The crushing irony of digital privacy is that all attempts to address user and government concerns over data handling only serve to dramatize just how thorny, complex and consumer un-friendly the issue is going to become next year. To wit, the weird Facebook privacy setting "reforms" that only exacerbated concerns over social networks and the motives of publishers.
When Facebook prompted me weeks ago to revisit my privacy settings, even this social media dunderhead knew that its "simplified" system was veering me towards revealing more about myself to more people than I would like. Suddenly a "service" became a pushy "salesman" that was nudging me towards the items that rendered him a better commission. The end result was that suddenly I was suspicious of the motives of a provider that I had regarded as relatively benign up to this point.
But Facebook's problem is pretty much everyone's problem. In order to engage consumers with the privacy issue, ad networks and publishers first have to expose just how much diverse tracking they have been doing all along.
As my colleague Laurie Sullivan noted earlier this week, only about 6,600 people per week seem to be opting out of Google's ad targeting via its new ad preferences dashboard. According to the Zachary Rodgers ClickZ post that first discussed this issue, Google says that four times as many people adjust their settings in the dashboard as do opt-out.
I think it's a mistake to take these numbers as indicative of consumer disinterest, however.
Among the many boilerplate predictions being spewed left and right this week by all vendors and publishers, there was one from eMarketer that stood out. "In 2010, we will see more Websites let users know what data is being kept about them and give them options to remove data or prevent it from being accumulated. However, such transparency alone will undermine online advertising efforts."
If I read behind that prediction, I assume eMarketer means that many people will recoil once they are made aware of the dense network of cookies and beacons that track them. One of the problems with using Rodgers' figures about Google opt-outs is that Google is not doing much to push people to its ad preferences page. Moreover, the real recoil among consumers comes when they see the density of tracking mechanisms and multiple vendors at work on a common branded media site.
Earlier this year, when we looked at the research that Pace University Professor Cathy Dwyer was doing on the number of trackers on popular sites, she told us how her supposedly digital-savvy students respond to seeing how the sausage is made. "I do this with 18-, 19- and 20-year-olds, and once they find out this is going on they go ballistic. A few of them in one of my classes canceled their Facebook accounts," she told me.
In my experience with Google's Ad Preferences dashboard, there wasn't much opportunity to be taken aback by its tracking because it didn't seem to register much about me. Likewise the new Yahoo "Ad Interest Manager" has me down for music and games interest despite all my diverse travels on the site. Put in these terms, the tracking seems innocuous, and perhaps too patchy or incompetent anyway to worry a consumer much. But when a major media brand starts talking to a reader about the 20 or so ad networks and exchanges they never heard of who are tracking the consumer from the front door, I suspect there will be more cookie-shock than we have seen thus far.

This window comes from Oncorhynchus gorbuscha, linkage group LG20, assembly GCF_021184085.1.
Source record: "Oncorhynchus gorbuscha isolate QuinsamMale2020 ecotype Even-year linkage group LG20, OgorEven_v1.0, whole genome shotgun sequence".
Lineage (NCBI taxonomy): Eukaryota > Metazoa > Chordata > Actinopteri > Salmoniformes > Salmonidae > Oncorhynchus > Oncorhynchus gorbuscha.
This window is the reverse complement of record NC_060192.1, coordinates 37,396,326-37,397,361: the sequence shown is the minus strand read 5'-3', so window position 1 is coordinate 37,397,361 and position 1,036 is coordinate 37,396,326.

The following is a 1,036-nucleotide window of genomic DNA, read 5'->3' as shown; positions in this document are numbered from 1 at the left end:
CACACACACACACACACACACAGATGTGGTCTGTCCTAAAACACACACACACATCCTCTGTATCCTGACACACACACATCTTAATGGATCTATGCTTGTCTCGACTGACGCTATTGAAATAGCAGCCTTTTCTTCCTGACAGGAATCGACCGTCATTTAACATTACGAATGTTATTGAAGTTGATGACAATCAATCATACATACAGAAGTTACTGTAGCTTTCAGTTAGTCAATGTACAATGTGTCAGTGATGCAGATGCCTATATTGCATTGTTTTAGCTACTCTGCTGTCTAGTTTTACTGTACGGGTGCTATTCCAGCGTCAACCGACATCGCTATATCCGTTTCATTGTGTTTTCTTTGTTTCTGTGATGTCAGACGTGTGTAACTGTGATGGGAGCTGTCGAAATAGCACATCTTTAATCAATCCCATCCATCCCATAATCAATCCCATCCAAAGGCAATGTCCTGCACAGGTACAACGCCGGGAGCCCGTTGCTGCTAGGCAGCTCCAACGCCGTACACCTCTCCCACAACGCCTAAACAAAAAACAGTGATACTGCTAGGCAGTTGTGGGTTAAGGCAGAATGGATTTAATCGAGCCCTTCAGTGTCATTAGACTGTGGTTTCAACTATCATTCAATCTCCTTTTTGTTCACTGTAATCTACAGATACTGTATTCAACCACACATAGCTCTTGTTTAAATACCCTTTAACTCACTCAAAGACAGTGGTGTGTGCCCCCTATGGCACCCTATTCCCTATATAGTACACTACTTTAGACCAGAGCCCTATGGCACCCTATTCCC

There is still loads of room for consumers to be surprised and confused by the level of tracking that has become de rigeur for publishers and advertisers online. According to research that PrivacyChoice.org filed with the FTC in advance of its recent roundtable in Washington, only 27% of ad targeting companies surveyed enumerated policies that excluded their tracking from sensitive health and financial matters. The same study found that 55% of policies stipulate that anonymous profiles information is shared with partners.
Only 13% of firms state that they delete information on a user that is over 12 months old, and 65% have no declared deletion period at all. And despite the efforts of third party and association privacy groups like TRUSTe and the NAI, only about a fifth of targeting companies are overseen by one or the other. While oversight groups likely have a greater reach than that one-fifth statistic suggests, PrivacyChoice also found that of the 4.4 ad targeting companies present on the average site, less than half (2.1) were NAI members.
The full report is available at the PrivacyChoice.org blog.
Assuming user disinterest about privacy and tracking is a big mistake, in large part because the full and honest discussion hasn't even begun yet. This is going to be more like having the sex talk with your kid. You need to inform without shocking, be accurate without getting icky, be complete without overwhelming them with more than they can handle.
Admittedly, my analogy has a central flaw, in that publishers and ad tech companies shouldn't be treating consumers like children. But like the big sex talk, the privacy talk is going to involve exposing consumers to the digital plumbing, which gets complicated and invites a knee-jerk response among many that's similar to first hearing about sex: "Well, I'm not going to do that!"
It's almost a year after the FTC released its initial guidelines for self-policing of behavioral targeting. Amazingly, an industry distinguished by its ability to communicate and persuade -- the media -- seem to be as tongue-tied on addressing privacy with its customers as a parent is when trying to explain birds and bees.